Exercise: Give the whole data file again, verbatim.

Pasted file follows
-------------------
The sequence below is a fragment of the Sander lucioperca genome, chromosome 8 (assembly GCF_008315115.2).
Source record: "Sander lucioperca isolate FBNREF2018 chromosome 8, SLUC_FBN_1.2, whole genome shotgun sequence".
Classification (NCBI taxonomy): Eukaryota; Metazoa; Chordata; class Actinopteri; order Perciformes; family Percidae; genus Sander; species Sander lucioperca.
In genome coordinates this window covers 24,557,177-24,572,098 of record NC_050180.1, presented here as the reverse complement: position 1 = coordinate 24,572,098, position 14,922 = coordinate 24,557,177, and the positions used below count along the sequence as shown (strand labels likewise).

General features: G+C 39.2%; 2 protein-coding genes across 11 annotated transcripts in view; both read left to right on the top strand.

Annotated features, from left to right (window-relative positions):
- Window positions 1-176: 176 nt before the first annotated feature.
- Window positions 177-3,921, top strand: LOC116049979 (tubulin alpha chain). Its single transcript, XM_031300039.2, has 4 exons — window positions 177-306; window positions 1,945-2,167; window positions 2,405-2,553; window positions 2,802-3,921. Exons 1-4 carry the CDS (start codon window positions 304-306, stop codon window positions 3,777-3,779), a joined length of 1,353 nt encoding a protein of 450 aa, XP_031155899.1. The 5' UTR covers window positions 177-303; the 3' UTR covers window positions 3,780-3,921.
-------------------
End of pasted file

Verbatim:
The sequence below is a fragment of the Sander lucioperca genome, chromosome 8 (assembly GCF_008315115.2).
Source record: "Sander lucioperca isolate FBNREF2018 chromosome 8, SLUC_FBN_1.2, whole genome shotgun sequence".
Classification (NCBI taxonomy): Eukaryota; Metazoa; Chordata; class Actinopteri; order Perciformes; family Percidae; genus Sander; species Sander lucioperca.
In genome coordinates this window covers 24,557,177-24,572,098 of record NC_050180.1, presented here as the reverse complement: position 1 = coordinate 24,572,098, position 14,922 = coordinate 24,557,177, and the positions used below count along the sequence as shown (strand labels likewise).

General features: G+C 39.2%; 2 protein-coding genes across 11 annotated transcripts in view; both read left to right on the top strand.

Annotated features, from left to right (window-relative positions):
- Window positions 1-176: 176 nt before the first annotated feature.
- Window positions 177-3,921, top strand: LOC116049979 (tubulin alpha chain). Its single transcript, XM_031300039.2, has 4 exons — window positions 177-306; window positions 1,945-2,167; window positions 2,405-2,553; window positions 2,802-3,921. Exons 1-4 carry the CDS (start codon window positions 304-306, stop codon window positions 3,777-3,779), a joined length of 1,353 nt encoding a protein of 450 aa, XP_031155899.1. The 5' UTR covers window positions 177-303; the 3' UTR covers window positions 3,780-3,921.